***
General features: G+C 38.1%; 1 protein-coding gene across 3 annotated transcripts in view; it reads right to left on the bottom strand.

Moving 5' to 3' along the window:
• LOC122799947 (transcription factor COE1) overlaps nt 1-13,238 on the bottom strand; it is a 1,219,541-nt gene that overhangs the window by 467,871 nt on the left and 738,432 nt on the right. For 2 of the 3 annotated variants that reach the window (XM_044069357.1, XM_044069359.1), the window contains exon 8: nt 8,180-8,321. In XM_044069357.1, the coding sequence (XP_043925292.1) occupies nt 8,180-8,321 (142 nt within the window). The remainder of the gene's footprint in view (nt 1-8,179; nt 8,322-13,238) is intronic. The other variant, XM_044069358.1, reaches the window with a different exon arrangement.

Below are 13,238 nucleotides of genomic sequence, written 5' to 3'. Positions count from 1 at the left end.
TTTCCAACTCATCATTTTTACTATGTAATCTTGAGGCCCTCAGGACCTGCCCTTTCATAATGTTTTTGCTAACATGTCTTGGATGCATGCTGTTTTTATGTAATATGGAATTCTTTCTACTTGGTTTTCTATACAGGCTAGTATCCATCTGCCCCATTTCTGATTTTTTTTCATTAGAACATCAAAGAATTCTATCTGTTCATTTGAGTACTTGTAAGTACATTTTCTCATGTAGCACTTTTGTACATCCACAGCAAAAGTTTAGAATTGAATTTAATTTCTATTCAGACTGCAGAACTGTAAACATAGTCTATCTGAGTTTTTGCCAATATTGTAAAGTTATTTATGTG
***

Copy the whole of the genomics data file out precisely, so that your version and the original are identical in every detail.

General features: G+C 38.1%; 1 protein-coding gene across 3 annotated transcripts in view; it reads right to left on the bottom strand.

Moving 5' to 3' along the window:
• LOC122799947 (transcription factor COE1) overlaps nt 1-13,238 on the bottom strand; it is a 1,219,541-nt gene that overhangs the window by 467,871 nt on the left and 738,432 nt on the right. For 2 of the 3 annotated variants that reach the window (XM_044069357.1, XM_044069359.1), the window contains exon 8: nt 8,180-8,321. In XM_044069357.1, the coding sequence (XP_043925292.1) occupies nt 8,180-8,321 (142 nt within the window). The remainder of the gene's footprint in view (nt 1-8,179; nt 8,322-13,238) is intronic. The other variant, XM_044069358.1, reaches the window with a different exon arrangement.

Below are 13,238 nucleotides of genomic sequence, written 5' to 3'. Positions count from 1 at the left end.
TTTCCAACTCATCATTTTTACTATGTAATCTTGAGGCCCTCAGGACCTGCCCTTTCATAATGTTTTTGCTAACATGTCTTGGATGCATGCTGTTTTTATGTAATATGGAATTCTTTCTACTTGGTTTTCTATACAGGCTAGTATCCATCTGCCCCATTTCTGATTTTTTTTCATTAGAACATCAAAGAATTCTATCTGTTCATTTGAGTACTTGTAAGTACATTTTCTCATGTAGCACTTTTGTACATCCACAGCAAAAGTTTAGAATTGAATTTAATTTCTATTCAGACTGCAGAACTGTAAACATAGTCTATCTGAGTTTTTGCCAATATTGTAAAGTTATTTATGTG